As hipsters trample over each other to snatch the first overpriced signs of spring--ramps, really?--you'd be better off sauntering to a farm stand that features sorrel, a tart lemony green, and a superb companion for fish and shellfish, particularly the richer ones. (Speaking of richer... with scallops at $25 per pound, a sprightly sorrel sauce can be a good helpmeet in stretching those expensive nubbins a little further.)
I started the sauce by scorching two lovely fat chopped shallots to death, as, at the time, I was busy pulling the veins out of the sorrel leaves. (Rinse the leaves, Lightly pat dry. Fold the leaf in half, lengthwise, then pull the vein out. Annoying, I know, but it must be done. Now is the time to saute the shallots. Some butter, some neutral oil, add the shallots, and cook, stirring from time to time, until soft. Throw in the sorrel, then wonder where it went. Add some heavy cream, and give it another stir. Whiz in a food processor, or with a blending stick, until smooth, with flecks of green. Adjust for seasoning. This keeps without separating but it is, after all, dairy, so use within a day or two.
*Please note that sorrel rhymes with quarrel, not with the surname of acclaimed television writer, Buddy Sorrell.
Wide egg noodles are among my very favorite things...particularly with butter, especially with butter and breadcrumbs.Yesterday, I seemed alone in this, as I schlepped from store to noodle-free store, up to my ass in slush. Pasta yes, noodles no. A clerk in one upscale market showed me to the noodle section. All gone. Given the allotted space, I assumed that some lucky shopper had purchased the sole bag of noodles. Another such market didn't carry noodles at all. Am I that downmarket in my taste? Next stop, the newly tarted up and confusing Key Food, where there is a dazzling array of all things eggy and farinaceous.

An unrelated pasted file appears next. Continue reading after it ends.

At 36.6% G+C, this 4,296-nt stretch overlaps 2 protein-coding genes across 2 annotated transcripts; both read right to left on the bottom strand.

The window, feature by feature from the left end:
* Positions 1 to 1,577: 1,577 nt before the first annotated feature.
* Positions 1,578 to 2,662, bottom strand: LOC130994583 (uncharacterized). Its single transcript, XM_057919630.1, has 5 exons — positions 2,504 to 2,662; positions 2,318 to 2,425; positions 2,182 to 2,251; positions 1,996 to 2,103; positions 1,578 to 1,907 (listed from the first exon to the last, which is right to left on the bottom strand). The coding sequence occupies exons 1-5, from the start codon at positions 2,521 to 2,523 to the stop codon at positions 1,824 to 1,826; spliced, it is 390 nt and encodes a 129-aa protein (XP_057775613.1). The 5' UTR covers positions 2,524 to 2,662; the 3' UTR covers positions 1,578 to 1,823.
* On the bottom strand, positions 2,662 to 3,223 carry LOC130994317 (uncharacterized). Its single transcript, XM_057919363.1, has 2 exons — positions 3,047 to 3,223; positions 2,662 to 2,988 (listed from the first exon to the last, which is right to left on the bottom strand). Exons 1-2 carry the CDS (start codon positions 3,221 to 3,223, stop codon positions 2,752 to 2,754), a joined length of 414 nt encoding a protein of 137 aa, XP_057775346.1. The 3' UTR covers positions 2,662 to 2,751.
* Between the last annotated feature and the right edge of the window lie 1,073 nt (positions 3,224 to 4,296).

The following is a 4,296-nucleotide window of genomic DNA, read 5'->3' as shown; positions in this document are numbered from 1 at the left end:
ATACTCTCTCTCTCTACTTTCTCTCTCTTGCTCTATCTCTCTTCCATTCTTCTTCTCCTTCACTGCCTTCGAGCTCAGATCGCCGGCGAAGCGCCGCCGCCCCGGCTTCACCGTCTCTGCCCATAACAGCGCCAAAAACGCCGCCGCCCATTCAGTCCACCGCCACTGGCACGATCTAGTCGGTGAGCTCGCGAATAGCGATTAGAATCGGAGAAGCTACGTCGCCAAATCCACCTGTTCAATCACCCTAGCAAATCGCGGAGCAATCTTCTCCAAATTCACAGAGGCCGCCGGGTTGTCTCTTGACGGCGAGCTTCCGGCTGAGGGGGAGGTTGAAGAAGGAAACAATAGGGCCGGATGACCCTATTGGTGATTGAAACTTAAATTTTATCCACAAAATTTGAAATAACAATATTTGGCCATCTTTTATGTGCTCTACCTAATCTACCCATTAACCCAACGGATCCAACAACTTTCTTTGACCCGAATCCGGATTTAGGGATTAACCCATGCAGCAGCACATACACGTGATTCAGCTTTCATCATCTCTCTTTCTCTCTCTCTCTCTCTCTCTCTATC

Obviously, I'm not going to provide you with a recipe for noodles, as most of you know you way around a kitchen, although I have doubts about one who seems to subsist solely on popcorn.
Stew is pretty flexible. I was out of (or couldn't find in the uncurated museum that is my refrigerator) beef stock, so went with chicken and a touch of caramel coloring, courtesy of Gravy Master, which has been saving cooks' sanity since 1935. I used 3/4 pound of chuck, cut into smallish cubes, and dredged in flour seasoned with salt and pepper (and a pinch of Aleppo, if possible). Over medium-high heat get a good brown on the beef without overcooking, four minutes or even less. Remove the beef. Add a chopped large onion and a clove or two of minced garlic to the pan. Cook until soft, a minute or two. Put the beef in the pan, some sliced carrots, if you'd like, and add four cups of stock and a healthy slosh of red wine. Pour yourself a glass.
Cook for at least an hour, feeding it more wine from time to time.
Given that there is no starch is the stew, which at this point resembles soup, it's time to add a thickener. I was out of Wondra, which has featured on the message board for these many weeks, so I mixed a tablespoon or so of all-purpose flour with a couple of tablespoons of stock until smooth. In to the pot, repeating if necessary. Toss in some frozen peas at the last minute.
Arrange as attractively as possible. Strew with chopped parsley, which I sure as hell wasn't going back out to get. What do you think this is, Posh Nosh?